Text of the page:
Canoeing can be traced back several thousand years as one of the oldest forms of human transport. Thousands of years ago, man sat astride a log and paddled it down a river. Whether that was initially to travel or to transport, to fish or to fight, or simply for fun it doesn't matter, he started canoeing. And today there are millions of others who canoe around the world every day of every week.
The earliest canoes were constructed from animal skins and tree bark, with modern designs the descendants of those used by North American indigenous cultures.
"Kayak" is the Canadian Inuit word for a sealskin-decked canoe, while "canoe" comes from the Canadian Indian birch-bark vessel.
Today's sport is a product of 19th century Britain, with Scottish barrister John MacGregor introducing the modern decked kayak to London's River Thames in the late 1850s and early 1860s. Between 1849 and 1869, MacGregor wrote a number of popular books describing his experiences on long canoe trips throughout Europe.
McGregor founded the Royal Canoe Club, England in 1866 and the first competitions were held in the same year. Canoeing today is multi disciplinary with many opportunities for participation at all levels and all abilities. The types of canoeing one can do ranges from recreational paddling to Olympic slalom and sprint racing with a huge variety of others such as canoe sailing and freestyle in between.
Rivers provide tranquil spots and canoeing offers a sport from which escape from the hustle and bustle of daily life is possible. Canoeing can take place all year round. From the canoe one can watch the seasons quietly change, the birds migrate and return and the amazing circle of life. Different times of the day bring a variety of things to enjoy for example at dusk, as summer turns to autumn; the river is often at its best with a willow tree silhouetting a yellow sky.
The World of Canoeing
‘Something for everyone’ might be an overused phrase but it couldn’t be more aptly used to describe canoeing. Paddling can be relaxing. It can be adventurous. It can be a trip or expedition on the thousands of miles of waterways in the United Kingdom or worldwide!! Paddling can be competitive with the thrill of your nerves of the start line. There is so much to choose from ... the possibilities are almost endless.
Choose the level of challenge to suit. Paddle for enjoyment, to keep fit or, if you have children, paddle as a family and enjoy the experience together.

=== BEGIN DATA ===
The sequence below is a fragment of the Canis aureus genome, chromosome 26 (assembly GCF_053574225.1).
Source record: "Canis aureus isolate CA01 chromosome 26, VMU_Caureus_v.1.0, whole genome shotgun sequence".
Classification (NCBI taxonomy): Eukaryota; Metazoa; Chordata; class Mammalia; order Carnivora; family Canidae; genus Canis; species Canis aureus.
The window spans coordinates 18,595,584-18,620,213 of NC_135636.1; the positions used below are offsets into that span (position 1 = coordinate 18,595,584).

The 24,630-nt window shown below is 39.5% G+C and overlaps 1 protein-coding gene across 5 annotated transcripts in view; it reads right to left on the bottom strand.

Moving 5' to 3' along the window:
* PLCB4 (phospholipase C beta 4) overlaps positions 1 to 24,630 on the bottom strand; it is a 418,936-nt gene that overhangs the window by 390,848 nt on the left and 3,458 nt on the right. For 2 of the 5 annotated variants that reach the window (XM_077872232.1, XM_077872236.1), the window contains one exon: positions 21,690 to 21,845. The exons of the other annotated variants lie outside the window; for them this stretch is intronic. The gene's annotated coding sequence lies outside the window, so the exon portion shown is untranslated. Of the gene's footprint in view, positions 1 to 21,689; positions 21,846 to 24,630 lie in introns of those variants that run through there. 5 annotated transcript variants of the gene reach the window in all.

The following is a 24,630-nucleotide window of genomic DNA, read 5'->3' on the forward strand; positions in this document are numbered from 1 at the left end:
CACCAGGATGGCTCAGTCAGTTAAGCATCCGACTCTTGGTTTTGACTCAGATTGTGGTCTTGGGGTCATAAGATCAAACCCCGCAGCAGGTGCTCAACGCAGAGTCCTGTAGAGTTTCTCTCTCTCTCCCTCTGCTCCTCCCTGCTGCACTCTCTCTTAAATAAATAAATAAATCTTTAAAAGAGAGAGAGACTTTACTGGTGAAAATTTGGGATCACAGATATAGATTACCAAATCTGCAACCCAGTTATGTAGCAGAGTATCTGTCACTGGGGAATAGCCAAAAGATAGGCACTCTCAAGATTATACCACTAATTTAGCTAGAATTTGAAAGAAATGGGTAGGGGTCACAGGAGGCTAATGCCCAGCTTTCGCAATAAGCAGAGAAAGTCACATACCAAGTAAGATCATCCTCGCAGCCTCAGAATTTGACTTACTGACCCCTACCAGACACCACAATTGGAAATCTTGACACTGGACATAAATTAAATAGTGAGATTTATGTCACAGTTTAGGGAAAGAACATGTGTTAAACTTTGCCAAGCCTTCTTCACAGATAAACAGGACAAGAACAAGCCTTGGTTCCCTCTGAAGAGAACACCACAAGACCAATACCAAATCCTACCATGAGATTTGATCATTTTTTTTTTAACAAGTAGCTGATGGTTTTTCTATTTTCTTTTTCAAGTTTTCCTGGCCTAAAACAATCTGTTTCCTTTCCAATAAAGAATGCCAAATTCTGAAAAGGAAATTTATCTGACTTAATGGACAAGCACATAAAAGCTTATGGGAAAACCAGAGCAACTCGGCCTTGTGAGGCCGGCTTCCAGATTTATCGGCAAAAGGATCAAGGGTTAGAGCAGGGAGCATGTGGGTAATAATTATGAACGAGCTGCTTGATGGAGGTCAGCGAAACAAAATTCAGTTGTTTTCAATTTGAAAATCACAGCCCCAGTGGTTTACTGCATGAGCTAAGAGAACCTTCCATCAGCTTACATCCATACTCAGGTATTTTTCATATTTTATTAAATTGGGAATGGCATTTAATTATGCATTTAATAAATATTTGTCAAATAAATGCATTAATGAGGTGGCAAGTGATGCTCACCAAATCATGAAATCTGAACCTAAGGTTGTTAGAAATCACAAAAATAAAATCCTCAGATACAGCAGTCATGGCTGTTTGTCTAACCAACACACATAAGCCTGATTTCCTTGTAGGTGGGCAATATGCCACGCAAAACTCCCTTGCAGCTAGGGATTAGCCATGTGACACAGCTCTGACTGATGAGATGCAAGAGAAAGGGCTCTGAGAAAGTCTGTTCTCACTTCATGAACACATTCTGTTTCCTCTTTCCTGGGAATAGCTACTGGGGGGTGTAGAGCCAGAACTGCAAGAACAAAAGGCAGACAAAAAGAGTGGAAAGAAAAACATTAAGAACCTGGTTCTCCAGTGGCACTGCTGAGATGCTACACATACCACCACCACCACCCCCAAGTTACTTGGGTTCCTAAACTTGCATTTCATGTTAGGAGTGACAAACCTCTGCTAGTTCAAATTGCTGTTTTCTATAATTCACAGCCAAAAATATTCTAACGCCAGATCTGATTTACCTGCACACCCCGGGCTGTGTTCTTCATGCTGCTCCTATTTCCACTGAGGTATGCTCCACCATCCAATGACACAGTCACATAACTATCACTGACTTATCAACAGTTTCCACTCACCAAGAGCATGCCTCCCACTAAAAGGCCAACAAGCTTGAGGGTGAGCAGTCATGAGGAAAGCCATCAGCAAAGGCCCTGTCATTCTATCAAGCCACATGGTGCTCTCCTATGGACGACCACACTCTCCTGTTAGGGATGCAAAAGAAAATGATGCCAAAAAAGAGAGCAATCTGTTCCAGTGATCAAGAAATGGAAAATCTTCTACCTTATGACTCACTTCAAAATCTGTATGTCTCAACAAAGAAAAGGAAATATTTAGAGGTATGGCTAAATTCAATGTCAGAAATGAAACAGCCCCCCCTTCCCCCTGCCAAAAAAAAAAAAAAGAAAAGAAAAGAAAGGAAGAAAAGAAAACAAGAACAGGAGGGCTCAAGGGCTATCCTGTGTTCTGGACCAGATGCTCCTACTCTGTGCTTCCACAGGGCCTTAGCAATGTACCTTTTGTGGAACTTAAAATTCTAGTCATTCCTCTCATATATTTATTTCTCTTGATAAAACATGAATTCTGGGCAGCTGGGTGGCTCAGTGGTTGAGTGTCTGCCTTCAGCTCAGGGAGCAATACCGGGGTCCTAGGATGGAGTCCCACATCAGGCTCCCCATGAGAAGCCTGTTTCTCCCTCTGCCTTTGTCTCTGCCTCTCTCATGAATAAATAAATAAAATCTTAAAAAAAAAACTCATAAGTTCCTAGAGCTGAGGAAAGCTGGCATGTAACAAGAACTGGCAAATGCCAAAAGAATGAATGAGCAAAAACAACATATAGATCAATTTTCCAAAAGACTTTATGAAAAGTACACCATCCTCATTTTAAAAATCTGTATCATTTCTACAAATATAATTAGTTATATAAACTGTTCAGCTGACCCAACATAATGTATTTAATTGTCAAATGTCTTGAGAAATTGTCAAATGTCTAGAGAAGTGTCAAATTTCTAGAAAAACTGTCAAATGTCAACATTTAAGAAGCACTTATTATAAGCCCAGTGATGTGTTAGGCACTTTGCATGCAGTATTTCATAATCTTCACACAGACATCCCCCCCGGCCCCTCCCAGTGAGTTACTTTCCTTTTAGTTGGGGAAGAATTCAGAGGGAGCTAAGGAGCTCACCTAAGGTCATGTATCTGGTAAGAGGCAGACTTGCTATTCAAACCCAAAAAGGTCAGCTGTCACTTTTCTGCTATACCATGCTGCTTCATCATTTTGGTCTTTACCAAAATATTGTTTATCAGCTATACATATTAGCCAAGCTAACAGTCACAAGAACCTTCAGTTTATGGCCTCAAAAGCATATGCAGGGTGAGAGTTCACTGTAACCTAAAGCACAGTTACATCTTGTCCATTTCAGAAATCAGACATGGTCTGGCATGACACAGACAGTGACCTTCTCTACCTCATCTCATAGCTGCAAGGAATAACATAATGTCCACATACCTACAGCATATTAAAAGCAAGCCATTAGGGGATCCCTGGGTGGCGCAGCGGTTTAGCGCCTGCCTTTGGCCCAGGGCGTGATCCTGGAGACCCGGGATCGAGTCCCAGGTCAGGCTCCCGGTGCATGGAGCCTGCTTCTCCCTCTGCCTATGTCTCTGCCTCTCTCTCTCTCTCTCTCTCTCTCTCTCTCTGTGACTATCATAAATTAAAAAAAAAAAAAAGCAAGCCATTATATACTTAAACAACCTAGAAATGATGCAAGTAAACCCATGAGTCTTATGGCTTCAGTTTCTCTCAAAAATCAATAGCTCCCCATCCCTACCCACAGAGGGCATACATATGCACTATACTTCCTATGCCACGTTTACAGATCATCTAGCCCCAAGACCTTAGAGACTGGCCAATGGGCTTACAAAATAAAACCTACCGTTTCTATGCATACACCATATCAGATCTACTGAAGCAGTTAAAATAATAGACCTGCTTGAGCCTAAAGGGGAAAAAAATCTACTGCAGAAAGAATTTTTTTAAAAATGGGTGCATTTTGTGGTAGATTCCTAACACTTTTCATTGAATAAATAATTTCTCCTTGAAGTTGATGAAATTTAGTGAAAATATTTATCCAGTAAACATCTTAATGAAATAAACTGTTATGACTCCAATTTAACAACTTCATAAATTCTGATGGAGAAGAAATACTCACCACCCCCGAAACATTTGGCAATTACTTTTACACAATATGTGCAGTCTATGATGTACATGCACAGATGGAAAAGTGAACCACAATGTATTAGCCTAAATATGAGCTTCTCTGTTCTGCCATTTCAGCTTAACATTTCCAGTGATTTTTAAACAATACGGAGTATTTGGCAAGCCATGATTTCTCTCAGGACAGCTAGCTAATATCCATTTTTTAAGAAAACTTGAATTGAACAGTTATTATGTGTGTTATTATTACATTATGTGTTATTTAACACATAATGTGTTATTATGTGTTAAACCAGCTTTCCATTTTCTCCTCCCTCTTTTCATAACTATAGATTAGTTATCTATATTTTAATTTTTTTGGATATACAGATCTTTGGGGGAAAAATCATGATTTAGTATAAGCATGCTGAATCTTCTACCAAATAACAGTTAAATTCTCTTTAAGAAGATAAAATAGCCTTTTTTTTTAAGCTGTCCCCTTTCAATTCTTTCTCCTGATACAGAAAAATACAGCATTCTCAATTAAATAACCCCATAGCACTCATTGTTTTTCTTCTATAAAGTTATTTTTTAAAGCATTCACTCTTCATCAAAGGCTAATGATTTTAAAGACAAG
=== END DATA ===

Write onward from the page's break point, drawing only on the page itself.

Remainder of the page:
An interest in canoeing can be an all-consuming hobby, exciting, challenging and testing, on white water, on the sea or through the numerous competitive disciplines.
Canoe v Kayak
From a beginning almost as old as mankind, when the kayak or canoe was part of the process of survival, to the present day, when boundaries of exploration are being rolled back, canoeing is a sport rich in potential for young and old , the adventurous and the less adventurous, able and disabled alike.
Canoe or kayak? Yet another of the sport’s versatility. Here in Britain the word "canoeing” has always been used as an umbrella term for our sport, regardless of boat style. However; a ‘kayak’ generally has a closed deck, save for a cockpit in which the paddler sits and uses a double bladed paddle. A canoe is paddled with a single ended paddle.
Collectively the myriad of activities that take place on the water and where the means of propulsion is predominantly the ‘paddlers’ themselves by means of a paddle are now referred to as paddlesports.
Not everyone views paddlesport as a "wet” sport. Not for them, the closed deck and low water line of the kayak. Not everyone hopes to progress to whitewater or choppy seas. What better way to appreciate the slow pace of placid water touring, taking in the scenery and wildlife than in an open canoe?
Paddlesport activity can be divided into three areas: ‘placid water’, ‘white water’, and ‘sea and surf’. These three areas of the sport overlap in many ways. They are more similar than they are different, involve the same fundamental skills and provide the same fundamental pleasures.
Placid Water – day tripping or short trips and touring on lakes, canals and low gradient rivers, or even self-supported multi-day trips. For some the challenge of competition is met by an interest in sprint or marathon racing. For those enthused by a team sport environment canoe polo offers a game as fast, technical and physical as football.
White Water – running higher gradient rivers and rapids. Rapids are graded according to difficulty from Grade 1 to Grade 6. Grade 1 being the easiest level while Grade 6 is the most difficult and only for those pushing the edge of possibility. For those with an interest in playing the river, white water opportunities can lead to a competitive interest in slalom and freestyle or simply in white water river-running.
Sea and Surf – day tripping, touring and expeditions on the sea. This can involve additional skills and knowledge specific to navigation, tides and the weather. Also included in this area is the thrill of surfing on wave skis and composite surf kayaks, whether competitively or for fun.